For that he was awarded the ‘Order of the Bathroom Electrics’. Matt prepared for the visit of the Indian President to a steel furnace plant and in Sri Lanka he negotiated with the President of the country.
Some more anecdotes caught my attention:
In Calcutta Matt was asked by a Scotsman if he was gay and he said ‘yes’, innocently unaware of what that meant.
In Hong Kong, when asked by an immigration official what he would do in the case of an emergency Matt replied: “Lead out the evacuees”.
Matt eventually retired in 1989. Matt never married. He was engaged to a Corinne Grey in Karachi but she decided not to marry him. Matt wrote: “So now you know why I have always been single. So near and yet….”
Matt clearly made many friends during his working life and in 1996 he embarked on a world tour of nostalgia to meet up with various friends and relatives, and to revisit the places where he had worked.
Matt wrote: “I’m humbly very proud. To have so many truly good friends.”
Matt ended his jottings with:
“If you have been bored to death reading this, it’s entirely your own fault, as I warned you at the beginning that you would be daft to do so. In conclusion, I hope I haven’t offended anybody, but should I have done so, please accept my apologies also, except my assurance that it was completely unintentional. I would have left you in no doubt had it been intentional.”
Matt was described to me as stubborn. He had a ‘can do’ attitude which could be irritating at times but was possibly one of the reasons why he reached the age of ninety-nine. Matt had a wicked sense of humour; and was kind, loving and modest.
I have come to the end of the tribute to Matt and I am aware that I have not done true justice to him. I hope my observations have encapsulated the Matt you all knew far better than me and who you all loved.
The Sirmoor Croquet Season opened on 28th July – just a few days after Robert Fulford of England had won the Association Croquet (AC)World Championship at Hurlingham – surely a harbinger of excellence to come as the Sirmoor Malleteers took to the hallowed lawns.
Peter and Annie Duffell, Christopher and Griselda Lavender, Mark Pettigrew, Bruce Jackman, David Santa-Olalla and David Kemmis Betty made up the eight players, with Carol Jackman and Jo Santa-Olalla joining us for lunch and tea, and adding their support. The Hurlingham Club offered its traditional splendid hospitality, and despite a modest attempt at drizzle after lunch on the terrace, the weather improved and the sun emerged as we took to the lawns.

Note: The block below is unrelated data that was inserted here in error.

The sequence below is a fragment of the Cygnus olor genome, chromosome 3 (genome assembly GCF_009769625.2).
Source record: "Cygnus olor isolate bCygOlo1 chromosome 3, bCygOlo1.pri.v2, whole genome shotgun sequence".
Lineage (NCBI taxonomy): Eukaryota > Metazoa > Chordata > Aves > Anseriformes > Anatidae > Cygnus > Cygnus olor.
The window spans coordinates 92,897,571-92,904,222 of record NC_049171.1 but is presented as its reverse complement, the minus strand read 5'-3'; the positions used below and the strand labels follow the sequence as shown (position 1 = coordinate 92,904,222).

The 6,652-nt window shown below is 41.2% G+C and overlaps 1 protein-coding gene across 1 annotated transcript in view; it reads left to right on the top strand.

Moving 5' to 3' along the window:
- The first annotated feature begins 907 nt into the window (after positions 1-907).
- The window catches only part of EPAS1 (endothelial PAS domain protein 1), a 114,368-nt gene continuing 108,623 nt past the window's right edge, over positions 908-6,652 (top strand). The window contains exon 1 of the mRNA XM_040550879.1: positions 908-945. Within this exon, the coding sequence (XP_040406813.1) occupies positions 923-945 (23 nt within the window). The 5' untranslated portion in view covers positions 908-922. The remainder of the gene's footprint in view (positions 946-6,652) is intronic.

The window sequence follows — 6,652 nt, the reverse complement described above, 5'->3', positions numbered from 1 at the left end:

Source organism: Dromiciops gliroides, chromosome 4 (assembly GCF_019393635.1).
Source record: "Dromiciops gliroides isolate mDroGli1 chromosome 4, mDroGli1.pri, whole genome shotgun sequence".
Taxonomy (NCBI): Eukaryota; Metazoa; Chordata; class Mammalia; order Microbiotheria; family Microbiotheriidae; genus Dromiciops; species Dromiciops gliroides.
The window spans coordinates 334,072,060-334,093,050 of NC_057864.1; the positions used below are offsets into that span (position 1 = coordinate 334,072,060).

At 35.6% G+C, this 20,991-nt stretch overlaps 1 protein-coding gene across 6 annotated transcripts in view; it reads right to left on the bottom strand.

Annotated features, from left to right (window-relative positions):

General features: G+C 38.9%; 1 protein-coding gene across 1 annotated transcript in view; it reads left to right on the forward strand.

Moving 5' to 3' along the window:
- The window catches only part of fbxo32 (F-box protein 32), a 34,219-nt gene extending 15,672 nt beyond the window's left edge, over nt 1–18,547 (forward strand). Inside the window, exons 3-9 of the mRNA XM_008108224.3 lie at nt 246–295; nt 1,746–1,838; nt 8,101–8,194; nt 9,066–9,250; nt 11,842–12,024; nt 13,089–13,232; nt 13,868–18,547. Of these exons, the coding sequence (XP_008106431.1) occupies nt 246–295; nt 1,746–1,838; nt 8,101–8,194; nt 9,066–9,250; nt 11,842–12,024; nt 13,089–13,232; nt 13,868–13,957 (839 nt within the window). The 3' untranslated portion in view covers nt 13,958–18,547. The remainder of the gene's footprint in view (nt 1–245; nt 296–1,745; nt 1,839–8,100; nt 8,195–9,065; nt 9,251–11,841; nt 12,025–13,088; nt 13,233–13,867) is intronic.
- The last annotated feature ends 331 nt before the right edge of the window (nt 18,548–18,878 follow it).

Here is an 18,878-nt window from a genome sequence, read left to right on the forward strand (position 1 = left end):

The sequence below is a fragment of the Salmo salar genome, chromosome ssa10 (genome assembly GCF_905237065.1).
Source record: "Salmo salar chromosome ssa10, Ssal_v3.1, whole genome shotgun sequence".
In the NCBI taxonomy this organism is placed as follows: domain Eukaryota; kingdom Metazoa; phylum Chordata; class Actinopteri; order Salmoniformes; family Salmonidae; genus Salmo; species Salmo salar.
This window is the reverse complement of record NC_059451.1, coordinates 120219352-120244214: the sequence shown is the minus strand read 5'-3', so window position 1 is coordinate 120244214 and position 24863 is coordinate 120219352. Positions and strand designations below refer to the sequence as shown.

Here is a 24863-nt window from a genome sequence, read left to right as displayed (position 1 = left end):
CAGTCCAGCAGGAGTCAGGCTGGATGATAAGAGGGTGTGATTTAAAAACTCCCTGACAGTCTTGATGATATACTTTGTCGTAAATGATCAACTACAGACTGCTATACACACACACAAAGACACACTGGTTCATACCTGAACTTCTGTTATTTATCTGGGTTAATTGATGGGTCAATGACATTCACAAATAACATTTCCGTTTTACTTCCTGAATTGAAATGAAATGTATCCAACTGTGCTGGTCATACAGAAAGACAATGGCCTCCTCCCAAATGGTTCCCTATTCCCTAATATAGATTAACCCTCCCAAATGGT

The First Hoop
We played three rounds of Golf Croquet – a socially more enjoyable format than AC as each player played in succession with no roquets or croquets. With 12 hoops to ‘run’, once a pair had made 7 hoops the game was over. The pairings, which remained throughout the afternoon, pitted David KB / Peter Duffell v Griselda / Mark and Bruce/ David SA v Annie / Christopher. There was some whispering about the keen eyed ‘Cricketeers’ (Bruce and David SA) being paired together – but once positions were taken – combat ensued!
The Duffells started well with both Annie and Peter running the first hoop for their pair. Peter carried on as he started, and with David KB’s deft play vanquished Griselda and Mark by 7 hoops to 6. However, Annie despite a late come back, could not emulate this result and she and Christopher succumbed by 7 hoops to 4 to David SA and Bruce. The spectacular shots of this round were Annie’s hit from the boundary to push David SA’s ball out of the jaws of the second hoop, followed by David’s unerringly accurate 20 yard hit to run the 8th hoop.
Annie ‘on strike’
‘Go left young man.’
The second round saw Griselda/Mark prevail over Annie /Christopher by 7 hoops to 3 and Bruce and David SA prevail over David KB/Peter by 7 hoops to 5. The highlights of this round were Griselda hitting Annie’s ball away from the hoop and so deflecting her own ball to run the hoop. This was followed by Annie running the second hoop from 10 yards. No gender inequalities or discrimination in Sirmoor Croquet!
The third round saw Griselda/ Mark take on Bruce/ David SA in what would decide the winning pair, and Annie / Christopher attempt to secure a lone victory against David KB/ Peter. Needless to say no quarter was given as the sun beat down and the noisy aviation activity overhead (flights in and out of LHR and considerable ‘rotary’ activity) interrupted our light hearted Sirmoor banter!
There was no doubt of the highlights of this finale – with first Peter running the sixth hoop from the fifth and then Bruce doing exactly the same – looking to all like a ‘Centurion’ at the Oval (where England were labouring in the fourth Ashes Test) – with Mallet raised to the crowd!
The victors – Mark and Griselda – at play….
….and thinking what to do next! (PRD’s comment on this photo: ‘Is this a picture from an Edwardian garden party circa 1910 of two elegant socialites enjoying an afternoon game? I think it must be.)
Thus it was that Griselda and Mark triumphed over Bruce and David SA by 7 hoops to 5 (having run 20 hoops through the afternoon against Bruce and David’s 19). Annie and Christopher meanwhile prevailed by a similar score and so avoided a whitewash!
The afternoon came to a very pleasant end with well-earned scones and jam on the Terrace. Jai Sirmoor!